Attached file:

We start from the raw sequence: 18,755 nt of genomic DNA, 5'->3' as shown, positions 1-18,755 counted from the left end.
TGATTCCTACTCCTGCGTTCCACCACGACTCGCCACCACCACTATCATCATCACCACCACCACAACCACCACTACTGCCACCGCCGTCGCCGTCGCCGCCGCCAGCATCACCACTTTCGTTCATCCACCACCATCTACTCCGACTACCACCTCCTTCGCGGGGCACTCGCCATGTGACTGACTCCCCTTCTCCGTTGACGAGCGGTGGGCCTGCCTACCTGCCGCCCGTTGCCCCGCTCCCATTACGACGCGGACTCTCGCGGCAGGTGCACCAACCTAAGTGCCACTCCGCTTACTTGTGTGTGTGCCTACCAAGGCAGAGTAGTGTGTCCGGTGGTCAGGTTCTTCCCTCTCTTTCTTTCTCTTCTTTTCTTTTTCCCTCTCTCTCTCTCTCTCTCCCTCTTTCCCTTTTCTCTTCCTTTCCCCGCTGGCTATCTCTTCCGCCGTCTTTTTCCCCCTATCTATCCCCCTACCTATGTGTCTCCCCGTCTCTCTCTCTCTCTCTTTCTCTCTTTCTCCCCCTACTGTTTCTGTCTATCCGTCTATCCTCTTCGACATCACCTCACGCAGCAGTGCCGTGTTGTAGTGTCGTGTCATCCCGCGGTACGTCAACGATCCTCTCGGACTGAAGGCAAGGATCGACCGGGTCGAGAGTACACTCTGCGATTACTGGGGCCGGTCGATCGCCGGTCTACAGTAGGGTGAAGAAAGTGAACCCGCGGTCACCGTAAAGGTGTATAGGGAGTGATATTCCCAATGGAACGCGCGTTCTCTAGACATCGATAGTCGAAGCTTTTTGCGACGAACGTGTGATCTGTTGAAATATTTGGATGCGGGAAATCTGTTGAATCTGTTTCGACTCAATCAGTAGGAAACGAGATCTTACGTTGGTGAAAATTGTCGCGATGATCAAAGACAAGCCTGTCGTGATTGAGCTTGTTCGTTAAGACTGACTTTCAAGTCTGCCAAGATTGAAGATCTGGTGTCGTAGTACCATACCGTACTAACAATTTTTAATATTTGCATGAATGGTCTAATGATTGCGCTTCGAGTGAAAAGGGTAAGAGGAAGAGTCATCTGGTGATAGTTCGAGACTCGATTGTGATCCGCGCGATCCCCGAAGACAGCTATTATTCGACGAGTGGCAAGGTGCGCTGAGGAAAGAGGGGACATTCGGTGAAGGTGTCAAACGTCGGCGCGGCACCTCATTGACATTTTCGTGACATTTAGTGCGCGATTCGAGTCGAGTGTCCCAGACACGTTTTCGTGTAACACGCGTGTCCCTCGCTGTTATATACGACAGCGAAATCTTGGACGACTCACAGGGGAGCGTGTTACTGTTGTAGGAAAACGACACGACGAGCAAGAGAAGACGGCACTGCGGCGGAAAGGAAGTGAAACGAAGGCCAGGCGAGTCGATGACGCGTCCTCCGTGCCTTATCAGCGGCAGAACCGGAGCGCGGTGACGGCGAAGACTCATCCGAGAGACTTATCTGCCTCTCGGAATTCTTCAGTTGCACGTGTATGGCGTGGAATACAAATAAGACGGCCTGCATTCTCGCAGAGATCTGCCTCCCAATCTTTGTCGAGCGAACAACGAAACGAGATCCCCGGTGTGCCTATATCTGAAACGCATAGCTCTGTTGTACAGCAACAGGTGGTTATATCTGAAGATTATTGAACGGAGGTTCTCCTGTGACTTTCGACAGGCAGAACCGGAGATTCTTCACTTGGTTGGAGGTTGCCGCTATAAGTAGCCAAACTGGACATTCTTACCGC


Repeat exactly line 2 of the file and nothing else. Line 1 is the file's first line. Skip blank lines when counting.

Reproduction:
TGATTCCTACTCCTGCGTTCCACCACGACTCGCCACCACCACTATCATCATCACCACCACCACAACCACCACTACTGCCACCGCCGTCGCCGTCGCCGCCGCCAGCATCACCACTTTCGTTCATCCACCACCATCTACTCCGACTACCACCTCCTTCGCGGGGCACTCGCCATGTGACTGACTCCCCTTCTCCGTTGACGAGCGGTGGGCCTGCCTACCTGCCGCCCGTTGCCCCGCTCCCATTACGACGCGGACTCTCGCGGCAGGTGCACCAACCTAAGTGCCACTCCGCTTACTTGTGTGTGTGCCTACCAAGGCAGAGTAGTGTGTCCGGTGGTCAGGTTCTTCCCTCTCTTTCTTTCTCTTCTTTTCTTTTTCCCTCTCTCTCTCTCTCTCTCCCTCTTTCCCTTTTCTCTTCCTTTCCCCGCTGGCTATCTCTTCCGCCGTCTTTTTCCCCCTATCTATCCCCCTACCTATGTGTCTCCCCGTCTCTCTCTCTCTCTCTTTCTCTCTTTCTCCCCCTACTGTTTCTGTCTATCCGTCTATCCTCTTCGACATCACCTCACGCAGCAGTGCCGTGTTGTAGTGTCGTGTCATCCCGCGGTACGTCAACGATCCTCTCGGACTGAAGGCAAGGATCGACCGGGTCGAGAGTACACTCTGCGATTACTGGGGCCGGTCGATCGCCGGTCTACAGTAGGGTGAAGAAAGTGAACCCGCGGTCACCGTAAAGGTGTATAGGGAGTGATATTCCCAATGGAACGCGCGTTCTCTAGACATCGATAGTCGAAGCTTTTTGCGACGAACGTGTGATCTGTTGAAATATTTGGATGCGGGAAATCTGTTGAATCTGTTTCGACTCAATCAGTAGGAAACGAGATCTTACGTTGGTGAAAATTGTCGCGATGATCAAAGACAAGCCTGTCGTGATTGAGCTTGTTCGTTAAGACTGACTTTCAAGTCTGCCAAGATTGAAGATCTGGTGTCGTAGTACCATACCGTACTAACAATTTTTAATATTTGCATGAATGGTCTAATGATTGCGCTTCGAGTGAAAAGGGTAAGAGGAAGAGTCATCTGGTGATAGTTCGAGACTCGATTGTGATCCGCGCGATCCCCGAAGACAGCTATTATTCGACGAGTGGCAAGGTGCGCTGAGGAAAGAGGGGACATTCGGTGAAGGTGTCAAACGTCGGCGCGGCACCTCATTGACATTTTCGTGACATTTAGTGCGCGATTCGAGTCGAGTGTCCCAGACACGTTTTCGTGTAACACGCGTGTCCCTCGCTGTTATATACGACAGCGAAATCTTGGACGACTCACAGGGGAGCGTGTTACTGTTGTAGGAAAACGACACGACGAGCAAGAGAAGACGGCACTGCGGCGGAAAGGAAGTGAAACGAAGGCCAGGCGAGTCGATGACGCGTCCTCCGTGCCTTATCAGCGGCAGAACCGGAGCGCGGTGACGGCGAAGACTCATCCGAGAGACTTATCTGCCTCTCGGAATTCTTCAGTTGCACGTGTATGGCGTGGAATACAAATAAGACGGCCTGCATTCTCGCAGAGATCTGCCTCCCAATCTTTGTCGAGCGAACAACGAAACGAGATCCCCGGTGTGCCTATATCTGAAACGCATAGCTCTGTTGTACAGCAACAGGTGGTTATATCTGAAGATTATTGAACGGAGGTTCTCCTGTGACTTTCGACAGGCAGAACCGGAGATTCTTCACTTGGTTGGAGGTTGCCGCTATAAGTAGCCAAACTGGACATTCTTACCGC